EU ambassadors gave the green light on Friday to an interim agreement, pending formal approval by ministers next week.
Leena Luhtanen, Finland’s justice minister, said: “This new agreement will provide a possibility of giving passenger data to the US authorities while guaranteeing sufficient data protection.”
Under arrangements set after the attacks of September 11, 2001, European airlines transfer personal data on passengers, such as addresses and credit card details, in exchange for permission to land at US airports.
The EU’s highest court struck out that agreement in May on a legal technicality.
The new pact will apply until July next year and the two sides will negotiate a long-term agreement in the meantime, Luhtanen said.
It will see the same data being made available to US customs authorities, who can then pass it on under certain conditions if privacy requirements are respected.
Robert Gianfranceschi, spokesman at the US mission to the EU, said: “This does reflect our common desire to take the steps necessary to ensure the safety of passengers while respecting the legitimate privacy interests of the citizens.”
Franco Frattini, the EU justice and security commissioner, said the deal would make it easier for US law enforcement agencies to obtain information without providing automatic electronic access.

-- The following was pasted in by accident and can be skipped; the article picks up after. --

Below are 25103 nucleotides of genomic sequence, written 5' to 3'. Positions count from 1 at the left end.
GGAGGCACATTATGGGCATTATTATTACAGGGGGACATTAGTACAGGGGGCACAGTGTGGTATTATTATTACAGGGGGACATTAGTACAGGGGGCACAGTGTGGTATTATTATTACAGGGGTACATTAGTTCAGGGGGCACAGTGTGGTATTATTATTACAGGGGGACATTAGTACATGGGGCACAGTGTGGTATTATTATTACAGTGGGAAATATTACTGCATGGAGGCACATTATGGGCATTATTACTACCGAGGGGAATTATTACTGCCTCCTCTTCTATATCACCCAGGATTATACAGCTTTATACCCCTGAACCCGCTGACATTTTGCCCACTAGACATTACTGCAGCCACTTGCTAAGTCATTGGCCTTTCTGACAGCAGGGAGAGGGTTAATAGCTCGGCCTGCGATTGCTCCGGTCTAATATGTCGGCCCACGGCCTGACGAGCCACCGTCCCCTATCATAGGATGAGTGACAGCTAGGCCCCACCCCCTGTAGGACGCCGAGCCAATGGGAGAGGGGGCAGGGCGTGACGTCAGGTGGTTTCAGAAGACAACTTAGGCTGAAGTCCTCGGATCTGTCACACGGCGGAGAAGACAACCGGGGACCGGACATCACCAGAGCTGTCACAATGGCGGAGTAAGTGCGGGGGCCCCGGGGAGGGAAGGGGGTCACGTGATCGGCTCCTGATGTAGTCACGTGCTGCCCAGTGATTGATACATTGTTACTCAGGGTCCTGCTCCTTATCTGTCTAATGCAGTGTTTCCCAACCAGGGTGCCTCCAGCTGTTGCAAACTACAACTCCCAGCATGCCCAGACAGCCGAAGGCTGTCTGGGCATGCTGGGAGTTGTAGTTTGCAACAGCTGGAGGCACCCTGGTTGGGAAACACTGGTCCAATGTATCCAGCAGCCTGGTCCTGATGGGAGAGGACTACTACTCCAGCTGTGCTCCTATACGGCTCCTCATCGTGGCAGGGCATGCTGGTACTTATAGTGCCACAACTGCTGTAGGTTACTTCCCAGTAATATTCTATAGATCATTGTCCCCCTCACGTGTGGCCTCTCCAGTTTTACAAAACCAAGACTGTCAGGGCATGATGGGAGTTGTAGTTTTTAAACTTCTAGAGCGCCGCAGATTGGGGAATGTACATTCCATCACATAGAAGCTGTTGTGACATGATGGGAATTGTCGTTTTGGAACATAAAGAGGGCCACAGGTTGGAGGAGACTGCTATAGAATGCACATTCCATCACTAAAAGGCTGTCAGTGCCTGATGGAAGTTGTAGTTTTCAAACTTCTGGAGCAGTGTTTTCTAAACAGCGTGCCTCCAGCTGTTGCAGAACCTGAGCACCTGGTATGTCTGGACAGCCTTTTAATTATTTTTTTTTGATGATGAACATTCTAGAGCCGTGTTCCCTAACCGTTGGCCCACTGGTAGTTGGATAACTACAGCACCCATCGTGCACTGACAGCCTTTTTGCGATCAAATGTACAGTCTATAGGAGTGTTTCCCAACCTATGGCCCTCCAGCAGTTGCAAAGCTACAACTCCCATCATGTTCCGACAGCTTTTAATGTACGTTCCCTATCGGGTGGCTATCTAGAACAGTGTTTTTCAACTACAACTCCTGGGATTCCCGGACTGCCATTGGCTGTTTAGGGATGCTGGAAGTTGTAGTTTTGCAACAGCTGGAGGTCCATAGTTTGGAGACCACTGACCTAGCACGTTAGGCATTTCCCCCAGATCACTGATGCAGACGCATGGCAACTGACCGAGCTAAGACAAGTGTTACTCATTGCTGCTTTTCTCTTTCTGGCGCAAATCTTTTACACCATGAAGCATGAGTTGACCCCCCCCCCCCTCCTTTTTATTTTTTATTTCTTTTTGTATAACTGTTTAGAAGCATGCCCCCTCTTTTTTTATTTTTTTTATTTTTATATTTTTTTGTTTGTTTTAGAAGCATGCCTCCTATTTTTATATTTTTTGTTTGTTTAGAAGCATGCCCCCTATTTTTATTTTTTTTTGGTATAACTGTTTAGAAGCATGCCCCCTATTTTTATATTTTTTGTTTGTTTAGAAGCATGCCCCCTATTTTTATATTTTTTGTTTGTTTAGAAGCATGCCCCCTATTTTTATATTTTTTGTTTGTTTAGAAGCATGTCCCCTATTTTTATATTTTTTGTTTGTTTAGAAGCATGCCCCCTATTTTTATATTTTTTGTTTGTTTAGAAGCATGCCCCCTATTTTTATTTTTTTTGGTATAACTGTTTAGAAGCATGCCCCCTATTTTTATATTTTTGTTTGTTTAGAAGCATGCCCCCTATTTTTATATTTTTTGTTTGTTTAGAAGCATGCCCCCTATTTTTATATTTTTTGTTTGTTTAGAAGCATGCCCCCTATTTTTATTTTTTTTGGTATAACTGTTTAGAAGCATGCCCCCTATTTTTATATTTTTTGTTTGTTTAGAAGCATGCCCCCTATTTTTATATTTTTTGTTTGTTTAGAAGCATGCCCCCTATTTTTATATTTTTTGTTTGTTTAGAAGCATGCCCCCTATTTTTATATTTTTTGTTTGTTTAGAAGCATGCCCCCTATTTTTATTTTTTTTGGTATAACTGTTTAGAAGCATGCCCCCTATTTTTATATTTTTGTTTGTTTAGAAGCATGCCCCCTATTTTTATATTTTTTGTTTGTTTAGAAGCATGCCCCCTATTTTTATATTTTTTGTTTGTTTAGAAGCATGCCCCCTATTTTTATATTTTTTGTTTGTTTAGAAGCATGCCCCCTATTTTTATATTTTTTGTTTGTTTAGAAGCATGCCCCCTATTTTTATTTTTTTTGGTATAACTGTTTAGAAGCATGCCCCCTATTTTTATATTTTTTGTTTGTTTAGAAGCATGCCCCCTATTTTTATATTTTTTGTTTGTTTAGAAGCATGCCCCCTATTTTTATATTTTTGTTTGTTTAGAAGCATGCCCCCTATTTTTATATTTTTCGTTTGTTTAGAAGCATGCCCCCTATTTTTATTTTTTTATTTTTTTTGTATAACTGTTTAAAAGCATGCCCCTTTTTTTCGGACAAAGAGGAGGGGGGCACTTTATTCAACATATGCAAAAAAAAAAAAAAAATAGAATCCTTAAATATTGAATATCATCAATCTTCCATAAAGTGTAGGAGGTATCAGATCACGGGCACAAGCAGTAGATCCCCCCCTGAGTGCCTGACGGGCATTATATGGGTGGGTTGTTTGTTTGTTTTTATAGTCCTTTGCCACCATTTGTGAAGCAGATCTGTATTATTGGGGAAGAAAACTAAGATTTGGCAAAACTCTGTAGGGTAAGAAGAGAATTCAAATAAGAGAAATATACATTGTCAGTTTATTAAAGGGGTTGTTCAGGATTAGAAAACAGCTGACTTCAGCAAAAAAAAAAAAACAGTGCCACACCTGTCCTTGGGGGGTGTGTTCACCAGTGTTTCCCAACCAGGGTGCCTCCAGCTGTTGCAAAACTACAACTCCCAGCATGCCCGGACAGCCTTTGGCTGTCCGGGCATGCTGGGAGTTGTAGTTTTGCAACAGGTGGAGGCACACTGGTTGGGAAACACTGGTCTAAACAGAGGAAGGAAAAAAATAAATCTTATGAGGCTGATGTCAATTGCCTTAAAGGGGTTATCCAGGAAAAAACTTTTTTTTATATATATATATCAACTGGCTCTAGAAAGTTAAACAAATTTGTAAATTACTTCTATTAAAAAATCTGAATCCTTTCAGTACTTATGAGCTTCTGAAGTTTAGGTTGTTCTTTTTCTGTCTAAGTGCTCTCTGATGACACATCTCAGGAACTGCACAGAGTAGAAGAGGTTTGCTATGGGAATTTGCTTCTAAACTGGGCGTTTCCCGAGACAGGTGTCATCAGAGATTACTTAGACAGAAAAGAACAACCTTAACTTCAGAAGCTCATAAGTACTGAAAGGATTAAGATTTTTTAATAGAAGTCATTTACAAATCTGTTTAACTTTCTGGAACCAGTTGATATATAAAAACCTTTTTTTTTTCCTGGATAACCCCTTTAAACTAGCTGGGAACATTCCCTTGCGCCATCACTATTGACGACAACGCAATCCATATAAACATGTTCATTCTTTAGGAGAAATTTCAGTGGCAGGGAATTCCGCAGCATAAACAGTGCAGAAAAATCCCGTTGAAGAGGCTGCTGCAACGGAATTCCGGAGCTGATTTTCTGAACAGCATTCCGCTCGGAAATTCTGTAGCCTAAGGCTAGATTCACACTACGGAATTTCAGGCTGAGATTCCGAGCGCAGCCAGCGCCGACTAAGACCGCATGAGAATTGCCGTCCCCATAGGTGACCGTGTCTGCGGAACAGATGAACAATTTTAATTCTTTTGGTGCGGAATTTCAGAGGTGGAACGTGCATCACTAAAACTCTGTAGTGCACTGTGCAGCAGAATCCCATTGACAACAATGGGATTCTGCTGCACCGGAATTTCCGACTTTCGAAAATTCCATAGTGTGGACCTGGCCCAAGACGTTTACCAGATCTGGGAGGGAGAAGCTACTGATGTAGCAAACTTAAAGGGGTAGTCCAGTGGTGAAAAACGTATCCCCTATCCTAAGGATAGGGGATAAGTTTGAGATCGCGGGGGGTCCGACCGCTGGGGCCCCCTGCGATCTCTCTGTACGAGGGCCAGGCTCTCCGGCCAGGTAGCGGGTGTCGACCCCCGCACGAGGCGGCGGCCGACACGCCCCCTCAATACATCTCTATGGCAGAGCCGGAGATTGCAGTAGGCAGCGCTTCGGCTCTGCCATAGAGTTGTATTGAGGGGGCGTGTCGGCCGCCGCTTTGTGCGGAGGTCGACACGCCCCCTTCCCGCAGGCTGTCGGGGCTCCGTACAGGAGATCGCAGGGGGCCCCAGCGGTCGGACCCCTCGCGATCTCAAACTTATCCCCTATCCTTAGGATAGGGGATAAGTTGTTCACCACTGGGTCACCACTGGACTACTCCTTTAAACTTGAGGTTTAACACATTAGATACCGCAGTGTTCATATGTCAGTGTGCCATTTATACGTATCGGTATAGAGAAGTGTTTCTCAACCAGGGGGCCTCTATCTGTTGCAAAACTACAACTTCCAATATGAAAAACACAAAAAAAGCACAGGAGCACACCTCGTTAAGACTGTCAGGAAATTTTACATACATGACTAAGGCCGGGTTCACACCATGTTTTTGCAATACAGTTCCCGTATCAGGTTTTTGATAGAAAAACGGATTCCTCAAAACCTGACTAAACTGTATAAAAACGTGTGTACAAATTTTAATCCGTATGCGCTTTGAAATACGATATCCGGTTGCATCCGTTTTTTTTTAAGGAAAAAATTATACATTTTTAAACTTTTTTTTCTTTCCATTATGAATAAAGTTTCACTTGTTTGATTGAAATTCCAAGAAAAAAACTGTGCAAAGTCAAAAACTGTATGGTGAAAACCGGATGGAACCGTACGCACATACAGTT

The executive European Commission had said that there could be chaos if no deal were struck after the old agreement lapsed last Saturday, but transatlantic air traffic was not disrupted.
Frattini said US authorities had agreed to apply a standard of privacy protection comparable with that afforded by European rules.
EU negotiators were wary about appearing to yield too much to US demands, given widespread European public misgivings over the US’s so-called war on terrorism.
The European Commission proposed on Wednesday that EU states oblige US diplomats to apply for visas in retaliation for Washington‘s refusal to waive visa requirements for most new EU countries.